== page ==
No matter how close we get to an actual recession, economists refuse to predict one - just as economists were taken by almost total surprise in 1929 by the crash and depression which followed. It should be remembered that back in 1991, most economists did not acknowledge the existence of a recession until after it was over. Now they are saying that the next recession is over before it has really even gotten started. Securities analysts, mutual fund and money managers are just as bad. Perhaps it is because they are paid to be bullish - to keep the pubic in the markets at all times.

Meanwhile, the Fed is lowering interest rates and expanding the money supply "like there was no tomorrow" in an attempt to slow the decline in the U.S. financial markets and turn the economic tide back to the upside. Since Alan Greenspan became chairman of the Fed (August 1987) he has expanded the U.S. money supply by $3.25 trillion - more in 13 years than in the previous 74 years combined. The highly revered and very powerful Greenspan has only one arrow in his quiver (or bag of tricks) - massive monetary expansion.

Can he bail out the U.S. financial markets where over $4 trillion in assets have evaporated in the past year; the $104 trillion global derivatives bubble; the entire US and world economies; and the global banking system? Apparently he believes he can. If he tries he could destroy the U.S. dollar; trigger super (or even hyper) inflation; and help set the stage for the world's largest ever inflationary depression.

Alan Greenspan (who panicked when he saw the faltering stock market and systemic weakness in the last days of 2000 and early days of 2001, cutting interest rates 50 basis points before the next Fed board meeting) has created the world's largest ever financial bubble over the past eight years (it would seem, at least in part, to help Bill Clinton). If he now tries to perpetuate the bubble (as he seems likely to do) with a massive new flood of liquidity, he could overnight give us a rerun of Weimar Germany in 1923 - only in America.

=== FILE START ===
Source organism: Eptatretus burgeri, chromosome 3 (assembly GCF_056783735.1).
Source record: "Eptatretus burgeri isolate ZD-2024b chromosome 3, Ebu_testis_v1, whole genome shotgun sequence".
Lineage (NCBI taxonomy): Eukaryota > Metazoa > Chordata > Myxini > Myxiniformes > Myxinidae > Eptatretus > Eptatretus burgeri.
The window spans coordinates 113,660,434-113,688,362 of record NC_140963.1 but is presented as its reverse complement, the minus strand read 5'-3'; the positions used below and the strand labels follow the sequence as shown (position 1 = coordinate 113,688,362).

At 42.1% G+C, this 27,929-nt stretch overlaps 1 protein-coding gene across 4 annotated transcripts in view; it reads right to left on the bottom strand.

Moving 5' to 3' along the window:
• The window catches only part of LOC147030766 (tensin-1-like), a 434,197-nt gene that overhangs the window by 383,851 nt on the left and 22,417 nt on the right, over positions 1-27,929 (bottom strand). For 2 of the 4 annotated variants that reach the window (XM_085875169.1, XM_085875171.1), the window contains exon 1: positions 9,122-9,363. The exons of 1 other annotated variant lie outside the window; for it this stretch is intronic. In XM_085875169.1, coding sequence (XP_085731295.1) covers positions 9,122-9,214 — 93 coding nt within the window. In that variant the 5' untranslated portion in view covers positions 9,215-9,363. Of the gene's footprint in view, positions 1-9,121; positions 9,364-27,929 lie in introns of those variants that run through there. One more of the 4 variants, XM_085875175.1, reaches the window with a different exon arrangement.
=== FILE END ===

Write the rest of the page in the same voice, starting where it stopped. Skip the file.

1. CORPORATE BANKRUPTCIES ARE RISING SHARPLY - Trans World Airlines is going out of business, with TWA selling off most of its assets (including its airliners) to American Airlines at the fire sale price of $500 million. Xerox is presently denying rumors that it faces bankruptcy, but the former high flyer has $23.8 billion in debt, only $2.5 billion in fixed assets to secure that debt, and not enough income to meet its interest expense.

In December, ICG Communications filed for bankruptcy leaving $2.2 billion of defaulted debt in its wake. As recently as April 2000, ICG's shares were trading at $39, with a market capitalization of $2.04 billion. Those shares are now worthless. GST Telecommunications (with $1.2 billion in debt) went bankrupt last May, the shares went to zero, and bondholders only got 50 cents on the dollar back.

At this writing the two largest electric utilities in California (Southern Cal Edison and Pacific Gas and Electric) are technically bankrupt and will have to be bailed out to survive. Rumors have surfaced regarding major problems at Bank of America due to huge S.C.E. and PG&E loan exposure.

In 2000, 210 Internet companies went under. Safe Money Report (12/2000) currently counts 168 publicly traded companies hovering near bankruptcy - all with more debt than assets (i.e., $143.2 billion in assets versus $159.2 billion in debts). Safe Money cites another 668 public companies that are hemorrhaging with red ink and may not make it through 2001. [ED. NOTE: That's over 850 publicly traded companies which could be pushed into bankruptcy this year.]

Some of America's largest and oldest companies are in serious financial trouble (i.e., Del Monte Foods, Coca Cola Bottling, Trump Hotels and Casino Resort, Ford Motor, Daimler-Chrysler, JC Penny, Campbell Soup, etc. Daimler-Chrysler finished 2000 with no cash. Kirk Kerkorian is suing Daimler for misrepresentation over the takeover. It is now believed that Daimler grabbed Chrysler for the cash.